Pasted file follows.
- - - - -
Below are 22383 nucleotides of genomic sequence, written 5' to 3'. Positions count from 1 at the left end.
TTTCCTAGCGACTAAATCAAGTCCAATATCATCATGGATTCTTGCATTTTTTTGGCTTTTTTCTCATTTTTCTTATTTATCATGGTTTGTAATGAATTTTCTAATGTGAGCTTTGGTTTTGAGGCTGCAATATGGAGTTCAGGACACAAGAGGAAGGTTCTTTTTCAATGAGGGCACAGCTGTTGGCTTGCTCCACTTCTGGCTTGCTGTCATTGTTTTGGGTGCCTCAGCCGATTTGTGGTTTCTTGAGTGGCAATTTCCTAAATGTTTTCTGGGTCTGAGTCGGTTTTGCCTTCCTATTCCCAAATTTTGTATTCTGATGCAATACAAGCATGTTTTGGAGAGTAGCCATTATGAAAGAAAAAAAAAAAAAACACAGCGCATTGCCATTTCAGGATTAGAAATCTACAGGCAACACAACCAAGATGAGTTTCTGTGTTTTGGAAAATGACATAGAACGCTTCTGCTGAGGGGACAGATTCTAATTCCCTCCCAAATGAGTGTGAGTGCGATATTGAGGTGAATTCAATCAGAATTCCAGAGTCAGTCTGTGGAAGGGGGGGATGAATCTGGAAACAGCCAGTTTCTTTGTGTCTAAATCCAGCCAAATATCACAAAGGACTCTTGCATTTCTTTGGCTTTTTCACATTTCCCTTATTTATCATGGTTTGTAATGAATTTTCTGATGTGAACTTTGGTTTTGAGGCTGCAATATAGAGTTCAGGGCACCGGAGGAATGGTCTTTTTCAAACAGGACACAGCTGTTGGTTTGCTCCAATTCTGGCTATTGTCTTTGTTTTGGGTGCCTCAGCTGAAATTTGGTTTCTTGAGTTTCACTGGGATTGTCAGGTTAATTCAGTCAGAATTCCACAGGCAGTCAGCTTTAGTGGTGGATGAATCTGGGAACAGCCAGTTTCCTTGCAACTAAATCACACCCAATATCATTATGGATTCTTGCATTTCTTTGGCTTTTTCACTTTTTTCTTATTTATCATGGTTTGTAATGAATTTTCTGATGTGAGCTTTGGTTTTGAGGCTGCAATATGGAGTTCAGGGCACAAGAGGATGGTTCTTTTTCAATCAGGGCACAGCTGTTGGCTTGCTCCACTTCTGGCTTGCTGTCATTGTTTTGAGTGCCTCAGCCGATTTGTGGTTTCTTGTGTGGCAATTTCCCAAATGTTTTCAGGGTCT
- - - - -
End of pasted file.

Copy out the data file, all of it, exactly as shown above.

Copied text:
Below are 22383 nucleotides of genomic sequence, written 5' to 3'. Positions count from 1 at the left end.
TTTCCTAGCGACTAAATCAAGTCCAATATCATCATGGATTCTTGCATTTTTTTGGCTTTTTTCTCATTTTTCTTATTTATCATGGTTTGTAATGAATTTTCTAATGTGAGCTTTGGTTTTGAGGCTGCAATATGGAGTTCAGGACACAAGAGGAAGGTTCTTTTTCAATGAGGGCACAGCTGTTGGCTTGCTCCACTTCTGGCTTGCTGTCATTGTTTTGGGTGCCTCAGCCGATTTGTGGTTTCTTGAGTGGCAATTTCCTAAATGTTTTCTGGGTCTGAGTCGGTTTTGCCTTCCTATTCCCAAATTTTGTATTCTGATGCAATACAAGCATGTTTTGGAGAGTAGCCATTATGAAAGAAAAAAAAAAAAAACACAGCGCATTGCCATTTCAGGATTAGAAATCTACAGGCAACACAACCAAGATGAGTTTCTGTGTTTTGGAAAATGACATAGAACGCTTCTGCTGAGGGGACAGATTCTAATTCCCTCCCAAATGAGTGTGAGTGCGATATTGAGGTGAATTCAATCAGAATTCCAGAGTCAGTCTGTGGAAGGGGGGGATGAATCTGGAAACAGCCAGTTTCTTTGTGTCTAAATCCAGCCAAATATCACAAAGGACTCTTGCATTTCTTTGGCTTTTTCACATTTCCCTTATTTATCATGGTTTGTAATGAATTTTCTGATGTGAACTTTGGTTTTGAGGCTGCAATATAGAGTTCAGGGCACCGGAGGAATGGTCTTTTTCAAACAGGACACAGCTGTTGGTTTGCTCCAATTCTGGCTATTGTCTTTGTTTTGGGTGCCTCAGCTGAAATTTGGTTTCTTGAGTTTCACTGGGATTGTCAGGTTAATTCAGTCAGAATTCCACAGGCAGTCAGCTTTAGTGGTGGATGAATCTGGGAACAGCCAGTTTCCTTGCAACTAAATCACACCCAATATCATTATGGATTCTTGCATTTCTTTGGCTTTTTCACTTTTTTCTTATTTATCATGGTTTGTAATGAATTTTCTGATGTGAGCTTTGGTTTTGAGGCTGCAATATGGAGTTCAGGGCACAAGAGGATGGTTCTTTTTCAATCAGGGCACAGCTGTTGGCTTGCTCCACTTCTGGCTTGCTGTCATTGTTTTGAGTGCCTCAGCCGATTTGTGGTTTCTTGTGTGGCAATTTCCCAAATGTTTTCAGGGTCT